The first step is to determine exact why you have these four things, at your young age of 22. For general information purposes:
1. FAI stands for femoroacetabular impingement and is caused by a mismatch between the shape of the ball and socket in the hip. There are two main pathologies: Cam - where the femoral head neck junction has an abnormal bump on it; and Pincer, where the acetabulum (Socket) covers too much of the head. Often the labrum is also involved in FAI. After an MRI is performed the planning can begin. Arthroscopic hip surgery is being used more and more for FAI because of the minimally invasive nature of it in comparison to open approaches. The open approach is called a surgical hip dislocation. Depending on what pathology there is, will determine which operation is best. Arthroscopy is a great option in most cases, as recovery is quite quick.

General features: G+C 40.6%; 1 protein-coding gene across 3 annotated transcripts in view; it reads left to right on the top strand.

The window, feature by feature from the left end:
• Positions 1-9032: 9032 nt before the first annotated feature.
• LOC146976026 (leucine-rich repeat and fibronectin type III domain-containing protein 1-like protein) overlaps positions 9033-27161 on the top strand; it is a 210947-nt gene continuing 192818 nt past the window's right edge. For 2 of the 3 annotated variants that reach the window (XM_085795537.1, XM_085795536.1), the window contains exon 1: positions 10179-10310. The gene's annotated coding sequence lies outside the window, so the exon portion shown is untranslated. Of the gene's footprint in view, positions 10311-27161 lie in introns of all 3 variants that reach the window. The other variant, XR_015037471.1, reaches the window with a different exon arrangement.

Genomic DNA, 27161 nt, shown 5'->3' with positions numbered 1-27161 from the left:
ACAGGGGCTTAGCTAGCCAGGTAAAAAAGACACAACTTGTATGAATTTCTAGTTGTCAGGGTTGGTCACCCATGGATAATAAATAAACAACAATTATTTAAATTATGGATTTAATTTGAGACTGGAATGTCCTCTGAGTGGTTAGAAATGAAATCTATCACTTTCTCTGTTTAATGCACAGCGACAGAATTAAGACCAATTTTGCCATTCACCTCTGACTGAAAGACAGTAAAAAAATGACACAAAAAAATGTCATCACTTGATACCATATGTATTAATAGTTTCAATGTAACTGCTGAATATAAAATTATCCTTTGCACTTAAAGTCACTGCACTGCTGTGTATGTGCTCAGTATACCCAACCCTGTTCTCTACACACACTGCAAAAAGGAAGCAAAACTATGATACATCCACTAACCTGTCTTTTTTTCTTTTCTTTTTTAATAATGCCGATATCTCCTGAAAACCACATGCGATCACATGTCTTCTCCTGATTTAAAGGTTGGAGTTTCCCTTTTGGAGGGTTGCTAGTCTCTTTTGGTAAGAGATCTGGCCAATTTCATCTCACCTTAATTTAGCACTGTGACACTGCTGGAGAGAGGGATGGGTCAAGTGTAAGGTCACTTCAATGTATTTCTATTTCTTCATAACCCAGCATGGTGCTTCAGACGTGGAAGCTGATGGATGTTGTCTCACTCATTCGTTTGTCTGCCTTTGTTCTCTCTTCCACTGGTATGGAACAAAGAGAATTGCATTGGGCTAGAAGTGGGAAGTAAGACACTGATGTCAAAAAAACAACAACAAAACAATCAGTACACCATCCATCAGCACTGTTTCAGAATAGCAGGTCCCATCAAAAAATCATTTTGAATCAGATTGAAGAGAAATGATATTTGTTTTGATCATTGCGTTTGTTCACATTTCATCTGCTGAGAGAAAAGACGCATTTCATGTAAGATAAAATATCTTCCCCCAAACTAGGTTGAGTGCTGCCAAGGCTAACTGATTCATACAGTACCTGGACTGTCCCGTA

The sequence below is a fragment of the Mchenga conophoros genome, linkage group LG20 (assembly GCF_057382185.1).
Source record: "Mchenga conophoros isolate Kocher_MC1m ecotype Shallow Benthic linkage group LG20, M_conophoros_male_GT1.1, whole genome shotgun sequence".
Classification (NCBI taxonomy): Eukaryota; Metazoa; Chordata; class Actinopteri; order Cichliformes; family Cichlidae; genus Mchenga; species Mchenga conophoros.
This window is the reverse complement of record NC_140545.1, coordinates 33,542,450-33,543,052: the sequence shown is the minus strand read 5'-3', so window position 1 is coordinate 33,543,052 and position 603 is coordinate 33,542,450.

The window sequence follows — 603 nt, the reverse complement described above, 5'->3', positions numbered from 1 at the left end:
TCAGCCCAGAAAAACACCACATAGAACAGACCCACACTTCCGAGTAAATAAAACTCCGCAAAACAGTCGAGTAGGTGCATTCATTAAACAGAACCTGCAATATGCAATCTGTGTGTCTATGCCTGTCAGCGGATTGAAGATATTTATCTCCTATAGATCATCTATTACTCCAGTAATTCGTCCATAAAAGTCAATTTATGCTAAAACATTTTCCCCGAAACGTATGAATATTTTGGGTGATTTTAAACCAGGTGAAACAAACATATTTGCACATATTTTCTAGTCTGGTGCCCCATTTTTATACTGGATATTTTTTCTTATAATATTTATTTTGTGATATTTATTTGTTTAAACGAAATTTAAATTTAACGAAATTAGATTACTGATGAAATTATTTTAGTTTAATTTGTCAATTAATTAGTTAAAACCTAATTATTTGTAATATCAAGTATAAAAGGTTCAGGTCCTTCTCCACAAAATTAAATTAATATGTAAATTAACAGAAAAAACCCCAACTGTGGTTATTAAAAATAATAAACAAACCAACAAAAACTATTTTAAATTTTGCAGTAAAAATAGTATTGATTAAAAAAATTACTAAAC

2. A chondrolabral tear often occurs in conjunction with FAI. On its own, a hip arthroscopy is the most suitable. It gives visualisation of about 70-80% of the hip. Most of these lesions are in an area of the hip that is accessible using hip arthroscopy.
3. Surgery is usually not required for trochanter if bursitis. 90% of cases can be managed well with Physiotherapy, anti-inflammatory medications and injections into the bursa with steroid. Surgery results are not highly successful, and should be avoided, or left as a last resort. Depending on why you need surgery, depends on the type of surgery that can be performed. Arthroscopic (key hole) or open approaches can be used. The bursa needs to be removed and the surrounding tissue inspected for muscle tears.
4. Iliotibial band snapping is troublesome and can be related to trochanter if bursitis. Generally no surgery is required.
I hope this helps to answer your question.
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